New Delhi: In a move perceived as a tit-for-tat response, India has expelled a senior Canadian diplomat, who remains unnamed, with a five-day departure deadline. This action follows Canadian Prime Minister Justin Trudeau's recent accusation that India played a role in the June killing of a Khalistani terrorist, Hardeep Singh Nijjar.
Trudeau asserted that his government had "credible allegations" linking Nijjar's killing to individuals associated with the Indian government. This allegation marked a significant escalation in tensions between the two nations. Speaking during an emergency parliamentary session, Trudeau emphasised that any involvement of a foreign government in the killing of a Canadian citizen on Canadian soil was unacceptable and a violation of their sovereignty, contrary to the principles of free, open, and democratic societies.
India promptly summoned Canadian High Commissioner Cameron MacKay in response to Trudeau's allegations. India strongly refuted these claims and expressed deep concern about Canadian political figures openly sympathising with such elements. The Indian government contended that these unsubstantiated allegations divert attention from the presence of Khalistani terrorists and extremists who have found shelter in Canada, posing an ongoing threat to India's sovereignty and territorial integrity.
The Indian government pointed out that Canada has a history of providing space for various illegal activities, including murders, human trafficking, and organised crime. It urged Canada to take swift action against all "anti-India elements" operating from within its borders.
Canada, in its response, did not disclose the identity of the Indian diplomat it expelled. However, Foreign Minister Melanie Jolie revealed that the individual served as the head of India's intelligence agency, the Research and Analysis Wing (RAW), in Canada.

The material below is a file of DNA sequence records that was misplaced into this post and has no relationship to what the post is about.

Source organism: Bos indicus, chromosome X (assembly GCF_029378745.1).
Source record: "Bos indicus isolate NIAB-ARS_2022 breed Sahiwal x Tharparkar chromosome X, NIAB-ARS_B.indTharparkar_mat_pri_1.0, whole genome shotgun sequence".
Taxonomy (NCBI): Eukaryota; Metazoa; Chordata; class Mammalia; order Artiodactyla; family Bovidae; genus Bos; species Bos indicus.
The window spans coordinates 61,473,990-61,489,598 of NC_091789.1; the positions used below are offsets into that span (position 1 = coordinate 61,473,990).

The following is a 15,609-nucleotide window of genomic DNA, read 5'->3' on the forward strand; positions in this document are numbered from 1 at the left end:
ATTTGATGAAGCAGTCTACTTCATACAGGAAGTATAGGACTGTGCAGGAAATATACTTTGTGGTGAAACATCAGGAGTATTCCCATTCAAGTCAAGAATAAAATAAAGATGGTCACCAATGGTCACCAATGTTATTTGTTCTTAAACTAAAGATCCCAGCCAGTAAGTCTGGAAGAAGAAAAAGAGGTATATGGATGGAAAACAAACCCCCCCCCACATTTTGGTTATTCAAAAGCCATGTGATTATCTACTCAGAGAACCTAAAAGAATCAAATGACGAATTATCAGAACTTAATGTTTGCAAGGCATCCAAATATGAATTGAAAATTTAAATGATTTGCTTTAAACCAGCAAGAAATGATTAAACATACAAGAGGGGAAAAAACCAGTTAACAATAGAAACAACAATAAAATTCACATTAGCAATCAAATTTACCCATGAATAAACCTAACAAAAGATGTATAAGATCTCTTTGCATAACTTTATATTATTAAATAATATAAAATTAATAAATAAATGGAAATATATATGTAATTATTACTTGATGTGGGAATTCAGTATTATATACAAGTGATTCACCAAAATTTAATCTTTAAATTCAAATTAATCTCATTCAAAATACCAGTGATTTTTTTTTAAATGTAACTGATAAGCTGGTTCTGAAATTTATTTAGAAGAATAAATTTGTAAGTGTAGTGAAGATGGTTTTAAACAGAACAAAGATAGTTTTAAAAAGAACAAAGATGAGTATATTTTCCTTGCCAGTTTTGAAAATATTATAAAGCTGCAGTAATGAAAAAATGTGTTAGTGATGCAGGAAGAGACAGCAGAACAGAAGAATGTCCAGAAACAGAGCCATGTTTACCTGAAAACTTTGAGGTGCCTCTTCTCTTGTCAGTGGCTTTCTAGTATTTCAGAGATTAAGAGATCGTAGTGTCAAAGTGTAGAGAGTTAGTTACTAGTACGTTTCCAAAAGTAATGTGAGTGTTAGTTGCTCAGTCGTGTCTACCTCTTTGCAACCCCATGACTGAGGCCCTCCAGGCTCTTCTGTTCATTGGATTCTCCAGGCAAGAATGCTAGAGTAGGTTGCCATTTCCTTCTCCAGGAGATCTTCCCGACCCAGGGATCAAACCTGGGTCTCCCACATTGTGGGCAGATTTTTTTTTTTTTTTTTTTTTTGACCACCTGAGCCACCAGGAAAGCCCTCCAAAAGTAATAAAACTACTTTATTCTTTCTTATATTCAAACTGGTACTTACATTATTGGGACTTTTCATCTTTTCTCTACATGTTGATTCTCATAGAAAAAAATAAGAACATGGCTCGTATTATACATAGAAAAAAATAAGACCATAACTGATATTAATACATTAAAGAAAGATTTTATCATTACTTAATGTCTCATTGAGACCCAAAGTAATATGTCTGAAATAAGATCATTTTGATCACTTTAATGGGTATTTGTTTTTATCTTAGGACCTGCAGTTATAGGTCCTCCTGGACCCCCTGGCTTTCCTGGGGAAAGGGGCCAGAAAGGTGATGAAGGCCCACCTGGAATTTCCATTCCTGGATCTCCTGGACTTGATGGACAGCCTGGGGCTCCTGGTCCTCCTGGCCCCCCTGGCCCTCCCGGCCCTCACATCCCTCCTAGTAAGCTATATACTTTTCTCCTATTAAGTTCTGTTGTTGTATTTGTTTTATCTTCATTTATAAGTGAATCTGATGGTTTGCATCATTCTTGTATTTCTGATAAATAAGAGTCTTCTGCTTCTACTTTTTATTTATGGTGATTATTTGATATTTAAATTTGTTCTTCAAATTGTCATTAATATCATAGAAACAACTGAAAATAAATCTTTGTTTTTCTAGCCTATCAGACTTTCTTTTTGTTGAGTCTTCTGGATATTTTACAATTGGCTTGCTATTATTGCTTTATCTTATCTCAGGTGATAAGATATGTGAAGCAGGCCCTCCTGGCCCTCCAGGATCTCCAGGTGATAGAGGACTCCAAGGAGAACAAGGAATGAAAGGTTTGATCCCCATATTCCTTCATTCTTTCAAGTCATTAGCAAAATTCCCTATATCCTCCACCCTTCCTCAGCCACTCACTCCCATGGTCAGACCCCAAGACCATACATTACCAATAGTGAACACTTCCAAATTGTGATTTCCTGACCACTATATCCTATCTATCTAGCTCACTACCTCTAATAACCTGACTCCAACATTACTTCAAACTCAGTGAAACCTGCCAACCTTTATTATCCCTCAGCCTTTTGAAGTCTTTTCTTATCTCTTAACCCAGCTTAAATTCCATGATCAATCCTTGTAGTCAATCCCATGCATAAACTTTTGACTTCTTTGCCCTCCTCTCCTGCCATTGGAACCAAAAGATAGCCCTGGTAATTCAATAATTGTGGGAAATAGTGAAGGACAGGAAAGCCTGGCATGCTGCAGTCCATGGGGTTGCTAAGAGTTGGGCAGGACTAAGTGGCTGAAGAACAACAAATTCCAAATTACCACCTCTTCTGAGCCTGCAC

Hardeep Singh Nijjar, the central figure in this dispute, led the Khalistani Tiger Force and the Canadian branch of Sikhs For Justice (SFJ). He was fatally shot near a gurdwara in Surrey in June. Nijjar, originally from Punjab's Jalandhar, had relocated to Canada in 1997 and was wanted in India for allegedly masterminding the activities of the Khalistani Tiger Force, a designated terror group.
India had announced a cash reward for Nijjar's arrest in connection with the murder of a Hindu priest in Jalandhar and his alleged involvement in the 2007 cinema bombing in Punjab. The National Investigation Agency (NIA) was also probing recent attacks on Indian diplomatic missions in Canada, the UK, and the US.
Canada has become a significant hub for expatriate Sikhs, where extremism has gained traction in recent years. The past few months have witnessed various Khalistani activities in Canada, including protests outside the Indian Embassy and the display of threatening posters targeting Indian diplomats.
The mounting diplomatic tensions led Canada to postpone a scheduled trade mission to India, originally planned for October. This decision came shortly after Indian Prime Minister Narendra Modi expressed concerns at the G20 summit in Delhi regarding the rise of secessionist activities and attacks on Indian diplomatic missions by Khalistan supporters in Canada.